What service will these patients receive?
NOT to be confused with the excellent new GP practice of 6,000 patients for Worle, 'drop in' polyclinics are the result of an 'interim' report by the Health Secretary, Lord Darzi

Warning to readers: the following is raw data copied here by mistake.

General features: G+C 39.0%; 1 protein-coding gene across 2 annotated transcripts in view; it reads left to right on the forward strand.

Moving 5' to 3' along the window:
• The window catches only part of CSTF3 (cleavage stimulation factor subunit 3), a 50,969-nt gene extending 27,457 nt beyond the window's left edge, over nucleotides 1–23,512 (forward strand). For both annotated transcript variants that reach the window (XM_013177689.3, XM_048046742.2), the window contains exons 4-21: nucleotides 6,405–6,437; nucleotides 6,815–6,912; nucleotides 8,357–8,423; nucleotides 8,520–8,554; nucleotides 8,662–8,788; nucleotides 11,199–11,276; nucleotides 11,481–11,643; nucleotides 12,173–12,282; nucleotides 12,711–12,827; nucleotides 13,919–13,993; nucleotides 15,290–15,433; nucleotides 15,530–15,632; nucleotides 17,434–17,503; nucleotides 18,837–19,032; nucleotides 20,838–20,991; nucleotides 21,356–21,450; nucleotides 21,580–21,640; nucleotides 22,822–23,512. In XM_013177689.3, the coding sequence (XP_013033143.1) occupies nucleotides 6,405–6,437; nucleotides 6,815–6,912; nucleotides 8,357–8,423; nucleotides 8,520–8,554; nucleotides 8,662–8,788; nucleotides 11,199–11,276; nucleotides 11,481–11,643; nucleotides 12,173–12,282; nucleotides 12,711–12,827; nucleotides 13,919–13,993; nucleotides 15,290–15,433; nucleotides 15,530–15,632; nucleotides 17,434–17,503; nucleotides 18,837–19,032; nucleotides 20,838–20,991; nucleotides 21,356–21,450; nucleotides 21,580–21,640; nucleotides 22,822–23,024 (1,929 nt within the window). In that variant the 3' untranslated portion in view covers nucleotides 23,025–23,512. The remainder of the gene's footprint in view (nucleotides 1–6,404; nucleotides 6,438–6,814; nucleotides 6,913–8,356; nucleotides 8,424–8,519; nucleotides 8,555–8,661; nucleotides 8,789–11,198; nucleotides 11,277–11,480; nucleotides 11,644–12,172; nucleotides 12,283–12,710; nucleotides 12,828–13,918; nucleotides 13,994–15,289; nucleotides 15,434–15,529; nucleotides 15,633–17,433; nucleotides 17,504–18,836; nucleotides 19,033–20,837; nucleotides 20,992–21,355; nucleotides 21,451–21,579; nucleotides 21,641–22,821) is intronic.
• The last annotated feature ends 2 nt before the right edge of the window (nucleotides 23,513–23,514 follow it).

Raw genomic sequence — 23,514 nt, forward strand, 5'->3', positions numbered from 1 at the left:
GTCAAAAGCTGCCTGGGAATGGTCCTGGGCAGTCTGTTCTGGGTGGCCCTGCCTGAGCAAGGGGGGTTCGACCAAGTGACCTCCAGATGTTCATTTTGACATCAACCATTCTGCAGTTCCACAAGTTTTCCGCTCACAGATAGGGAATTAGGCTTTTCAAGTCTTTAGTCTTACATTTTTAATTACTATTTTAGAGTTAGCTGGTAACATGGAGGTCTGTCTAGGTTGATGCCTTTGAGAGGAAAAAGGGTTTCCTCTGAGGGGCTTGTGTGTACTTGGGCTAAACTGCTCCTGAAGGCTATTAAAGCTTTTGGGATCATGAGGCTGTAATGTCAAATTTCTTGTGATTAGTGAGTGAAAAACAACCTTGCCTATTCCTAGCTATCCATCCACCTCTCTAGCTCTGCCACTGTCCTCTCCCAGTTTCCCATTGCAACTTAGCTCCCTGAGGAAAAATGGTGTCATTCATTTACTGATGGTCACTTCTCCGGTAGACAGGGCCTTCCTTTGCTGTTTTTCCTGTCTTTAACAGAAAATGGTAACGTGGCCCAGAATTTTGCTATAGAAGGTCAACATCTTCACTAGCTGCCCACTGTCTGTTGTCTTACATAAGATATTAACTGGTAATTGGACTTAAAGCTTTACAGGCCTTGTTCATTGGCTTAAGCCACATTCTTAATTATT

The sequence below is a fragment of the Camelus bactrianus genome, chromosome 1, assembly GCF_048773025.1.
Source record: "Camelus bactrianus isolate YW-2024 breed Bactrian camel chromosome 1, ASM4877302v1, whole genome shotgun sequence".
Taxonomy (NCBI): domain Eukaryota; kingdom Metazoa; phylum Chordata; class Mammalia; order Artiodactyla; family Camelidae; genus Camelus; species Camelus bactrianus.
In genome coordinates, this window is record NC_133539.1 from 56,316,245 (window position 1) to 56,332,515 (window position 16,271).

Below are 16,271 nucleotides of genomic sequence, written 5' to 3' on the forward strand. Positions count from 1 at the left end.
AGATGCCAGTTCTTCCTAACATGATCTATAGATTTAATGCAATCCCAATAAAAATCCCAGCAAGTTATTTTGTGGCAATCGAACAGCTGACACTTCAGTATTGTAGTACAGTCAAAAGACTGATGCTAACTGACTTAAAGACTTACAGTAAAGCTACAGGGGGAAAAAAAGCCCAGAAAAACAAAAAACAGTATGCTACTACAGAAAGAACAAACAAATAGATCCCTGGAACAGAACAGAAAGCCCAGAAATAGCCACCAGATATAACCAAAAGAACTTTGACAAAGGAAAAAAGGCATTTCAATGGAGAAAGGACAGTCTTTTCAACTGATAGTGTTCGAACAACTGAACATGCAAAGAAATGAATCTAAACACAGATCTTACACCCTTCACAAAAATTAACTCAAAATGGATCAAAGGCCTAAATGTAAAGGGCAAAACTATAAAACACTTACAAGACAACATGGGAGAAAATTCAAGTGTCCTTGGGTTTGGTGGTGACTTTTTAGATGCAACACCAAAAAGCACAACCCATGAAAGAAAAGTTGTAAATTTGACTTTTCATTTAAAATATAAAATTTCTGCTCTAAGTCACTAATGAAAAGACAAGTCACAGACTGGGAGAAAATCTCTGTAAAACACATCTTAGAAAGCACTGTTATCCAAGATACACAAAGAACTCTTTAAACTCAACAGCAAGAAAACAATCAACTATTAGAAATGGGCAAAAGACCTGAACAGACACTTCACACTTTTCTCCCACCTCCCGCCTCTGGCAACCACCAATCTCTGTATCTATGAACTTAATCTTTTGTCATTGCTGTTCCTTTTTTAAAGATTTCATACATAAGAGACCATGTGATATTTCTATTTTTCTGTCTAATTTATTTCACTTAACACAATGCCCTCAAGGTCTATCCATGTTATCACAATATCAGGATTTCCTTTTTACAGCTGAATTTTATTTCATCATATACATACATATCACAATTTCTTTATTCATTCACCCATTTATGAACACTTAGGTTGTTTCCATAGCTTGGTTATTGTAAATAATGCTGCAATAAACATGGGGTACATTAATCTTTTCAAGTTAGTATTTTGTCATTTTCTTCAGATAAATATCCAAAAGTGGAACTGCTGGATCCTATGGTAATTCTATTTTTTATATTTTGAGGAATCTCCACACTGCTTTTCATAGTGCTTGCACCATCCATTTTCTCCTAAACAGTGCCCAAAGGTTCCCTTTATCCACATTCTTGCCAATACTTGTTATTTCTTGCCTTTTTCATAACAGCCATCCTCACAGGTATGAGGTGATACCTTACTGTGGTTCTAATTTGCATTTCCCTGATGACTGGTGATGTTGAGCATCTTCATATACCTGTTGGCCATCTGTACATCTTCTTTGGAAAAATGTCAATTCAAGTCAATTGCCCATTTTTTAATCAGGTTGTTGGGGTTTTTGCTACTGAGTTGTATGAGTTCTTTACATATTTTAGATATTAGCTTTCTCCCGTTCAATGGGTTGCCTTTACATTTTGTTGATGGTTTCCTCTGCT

NOT to be confused with the excellent new GP practice of 6,000 patients for Worle, 'drop in' polyclinics are the result of an 'interim' report by the Health Secretary, Lord Darzi, a London colo-rectal surgeon without any primary care or rural experience.His proposals herald sweeping changes to the national provision of primary care in the coming years. Could this be part of the NHS spending spree announced this week to avoid an embarrassing estimated £3billion surplus? Look at some facts.Polyclinics will be run by private consortia with shareholders to please. A polyclinic in Weston will open from 8am - 8pm 365 days of the year, with 500 registered patients initially, building up to 2,500 - just under the average list for one GP. Polyclinics will not be staffed full time by qualified, experienced GPs. X-rays will not be 'read' by a qualified radiologist trained to spot underlying nasties until the technology advances to send them to the hospitals. Fujitsu, the South West IT company, has pulled out of the Connecting for Health (Spine) programme. Without computerised patient records, are the floodgates for abuse of the NHS opening? Is the cart going before the horse? These clinics will attract new patients: the young, 'walking well' commuters who cannot appreciate the importance of continuity of care that is the hallmark of our excellent GPs, and money will follow them. About 80 per cent of GPs' budgets are spent on the chronic sick, elderly and very young patients who make up about 20 per cent of their lists. What standard of service will these patients receive from a polyclinic, keeping its eye on the profits?Here we have a Government directive which has the potential to squeeze out rural GPs through back door privatisation in a similar fashion to the post offices. Remove the convenient services that make them viable and they close. It is all very well to expect the GPs to be competitive but they must have a level playing field which I trust our Primary Care Trust will deliver.I do not dispute that Weston needs recognition for the sterling work that is done there and more resources are needed to back it up. I would like to see some of the £3 billionn surplus spent on drugs previously denied to cancer or early stage Alzheimer's patients, more physios to help stroke victims or those trying to leave hospital but weakened by hospital acquired CDiff, enhanced drug treatment centres and even a revamp of a film that we were shown as student nurses showing exactly how cross infection occurs, to be shown to all hospital staff. Then there might be some genuine savings, including lives, of which we can be proud.JAN MURRAY, Church Lane, Churchill